In the summer of 1939 there was a little girl living in Lodz, Poland who was looking forward to the first grade. It was while on the family summer vacation that Eva Unterman heard her family members quietly talking about Germany and war. They cut short their vacation and went home to Lodz and soon little Eva was looking at black, shiny boots. The German invasion of Poland was underway. Eva’s family was forced into the Lodz Ghetto. After four years in the ghetto they were deported to Auschwitz, Stutthof and a labor camp in Dresden and then marched to Theresienstadt. This march is referred to as the Death March. It was May 1945 when Eva and her parents were liberated.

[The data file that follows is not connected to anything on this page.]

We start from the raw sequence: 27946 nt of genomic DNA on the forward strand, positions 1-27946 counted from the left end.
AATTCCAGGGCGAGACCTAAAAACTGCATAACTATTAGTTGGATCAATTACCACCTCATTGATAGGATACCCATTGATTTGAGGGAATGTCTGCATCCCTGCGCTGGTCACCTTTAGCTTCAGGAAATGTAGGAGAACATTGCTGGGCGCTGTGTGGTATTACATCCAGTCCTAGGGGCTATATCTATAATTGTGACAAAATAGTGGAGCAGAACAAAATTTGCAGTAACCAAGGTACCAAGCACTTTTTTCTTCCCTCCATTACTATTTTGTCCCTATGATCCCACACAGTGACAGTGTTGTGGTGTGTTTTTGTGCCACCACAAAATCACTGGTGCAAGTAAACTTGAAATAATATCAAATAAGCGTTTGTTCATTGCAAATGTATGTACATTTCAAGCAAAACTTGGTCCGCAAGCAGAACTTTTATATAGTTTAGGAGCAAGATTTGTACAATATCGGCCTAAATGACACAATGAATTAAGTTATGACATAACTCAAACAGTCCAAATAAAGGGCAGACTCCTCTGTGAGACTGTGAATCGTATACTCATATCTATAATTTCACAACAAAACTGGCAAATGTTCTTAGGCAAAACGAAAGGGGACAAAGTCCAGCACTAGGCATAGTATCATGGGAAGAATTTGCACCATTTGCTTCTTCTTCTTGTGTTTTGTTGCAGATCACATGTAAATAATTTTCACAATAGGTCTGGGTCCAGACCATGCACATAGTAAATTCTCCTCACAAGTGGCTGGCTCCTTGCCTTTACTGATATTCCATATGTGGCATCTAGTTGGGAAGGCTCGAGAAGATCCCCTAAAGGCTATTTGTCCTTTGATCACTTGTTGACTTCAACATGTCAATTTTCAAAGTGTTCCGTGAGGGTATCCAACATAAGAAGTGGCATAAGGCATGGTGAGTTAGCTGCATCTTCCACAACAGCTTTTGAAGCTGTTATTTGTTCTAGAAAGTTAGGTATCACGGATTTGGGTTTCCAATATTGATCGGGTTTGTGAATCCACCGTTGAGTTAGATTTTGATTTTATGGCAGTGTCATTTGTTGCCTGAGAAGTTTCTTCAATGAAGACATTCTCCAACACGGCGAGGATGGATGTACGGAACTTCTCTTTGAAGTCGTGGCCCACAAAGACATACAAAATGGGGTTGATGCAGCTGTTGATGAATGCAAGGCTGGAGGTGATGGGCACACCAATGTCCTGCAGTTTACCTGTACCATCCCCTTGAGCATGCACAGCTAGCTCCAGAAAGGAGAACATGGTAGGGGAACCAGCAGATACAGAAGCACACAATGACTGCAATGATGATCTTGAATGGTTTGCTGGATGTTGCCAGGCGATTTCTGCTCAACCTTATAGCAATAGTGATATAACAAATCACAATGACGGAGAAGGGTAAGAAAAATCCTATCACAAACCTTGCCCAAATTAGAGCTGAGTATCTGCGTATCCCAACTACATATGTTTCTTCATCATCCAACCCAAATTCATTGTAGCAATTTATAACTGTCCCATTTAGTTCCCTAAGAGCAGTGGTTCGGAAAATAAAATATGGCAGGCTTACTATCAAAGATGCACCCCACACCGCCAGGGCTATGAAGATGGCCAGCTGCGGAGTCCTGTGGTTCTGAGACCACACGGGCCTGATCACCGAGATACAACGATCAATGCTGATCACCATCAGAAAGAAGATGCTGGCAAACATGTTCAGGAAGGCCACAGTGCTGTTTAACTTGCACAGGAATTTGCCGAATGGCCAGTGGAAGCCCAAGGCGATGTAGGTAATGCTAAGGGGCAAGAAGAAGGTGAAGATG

The German Third Reich took the lives of three million Polish Jews in World War II. Only a small number survived or managed to escape. And today, survivor Eva Unterman, now an Oklahoman, tells her story to honor the millions of children whose lives were cut short by the Nazis, and to be sure the Holocaust shall never happen again!
Eva’s granddaughter Phoebe has written a children’s book Through Eva’s Eyes about her grandmother’s early life in Poland. Please visit our bookstore for more information.
Interview with Eva Unterman
Müllerhaus Legacy Website Team
Date Created: October 12, 2010
Notes: Recorded by John Erling in Tulsa, Oklahoma. Digital Audio Sound Recording, Non-Music.
Tags: Lodz, Poland, Marian Opala, German Occupation of Poland, Hitler, Aushwitz, Dresden, Death March, Ludwigsburg, Germany, Zales, Moody’s, Warsaw Ghetto, Life in Jar, St. Louis Ship